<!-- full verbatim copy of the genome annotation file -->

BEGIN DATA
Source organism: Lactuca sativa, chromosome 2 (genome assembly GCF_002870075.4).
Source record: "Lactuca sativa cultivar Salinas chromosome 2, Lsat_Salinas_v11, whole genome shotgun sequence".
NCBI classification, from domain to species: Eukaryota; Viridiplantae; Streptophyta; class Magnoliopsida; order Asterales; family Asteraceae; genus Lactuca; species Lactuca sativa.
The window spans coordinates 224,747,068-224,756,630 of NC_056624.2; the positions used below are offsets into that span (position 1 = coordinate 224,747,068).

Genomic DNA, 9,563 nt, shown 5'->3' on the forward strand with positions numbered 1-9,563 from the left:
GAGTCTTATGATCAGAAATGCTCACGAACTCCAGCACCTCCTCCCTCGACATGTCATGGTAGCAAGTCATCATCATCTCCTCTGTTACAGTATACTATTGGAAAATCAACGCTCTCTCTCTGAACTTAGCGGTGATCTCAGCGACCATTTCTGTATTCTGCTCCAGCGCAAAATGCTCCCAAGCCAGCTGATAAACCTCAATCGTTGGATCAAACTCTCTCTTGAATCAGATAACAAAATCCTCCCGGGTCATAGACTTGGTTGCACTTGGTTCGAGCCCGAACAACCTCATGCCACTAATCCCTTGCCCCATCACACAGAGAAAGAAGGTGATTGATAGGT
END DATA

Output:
Source organism: Lactuca sativa, chromosome 2 (genome assembly GCF_002870075.4).
Source record: "Lactuca sativa cultivar Salinas chromosome 2, Lsat_Salinas_v11, whole genome shotgun sequence".
NCBI classification, from domain to species: Eukaryota; Viridiplantae; Streptophyta; class Magnoliopsida; order Asterales; family Asteraceae; genus Lactuca; species Lactuca sativa.
The window spans coordinates 224,747,068-224,756,630 of NC_056624.2; the positions used below are offsets into that span (position 1 = coordinate 224,747,068).

Genomic DNA, 9,563 nt, shown 5'->3' on the forward strand with positions numbered 1-9,563 from the left:
GAGTCTTATGATCAGAAATGCTCACGAACTCCAGCACCTCCTCCCTCGACATGTCATGGTAGCAAGTCATCATCATCTCCTCTGTTACAGTATACTATTGGAAAATCAACGCTCTCTCTCTGAACTTAGCGGTGATCTCAGCGACCATTTCTGTATTCTGCTCCAGCGCAAAATGCTCCCAAGCCAGCTGATAAACCTCAATCGTTGGATCAAACTCTCTCTTGAATCAGATAACAAAATCCTCCCGGGTCATAGACTTGGTTGCACTTGGTTCGAGCCCGAACAACCTCATGCCACTAATCCCTTGCCCCATCACACAGAGAAAGAAGGTGATTGATAGGT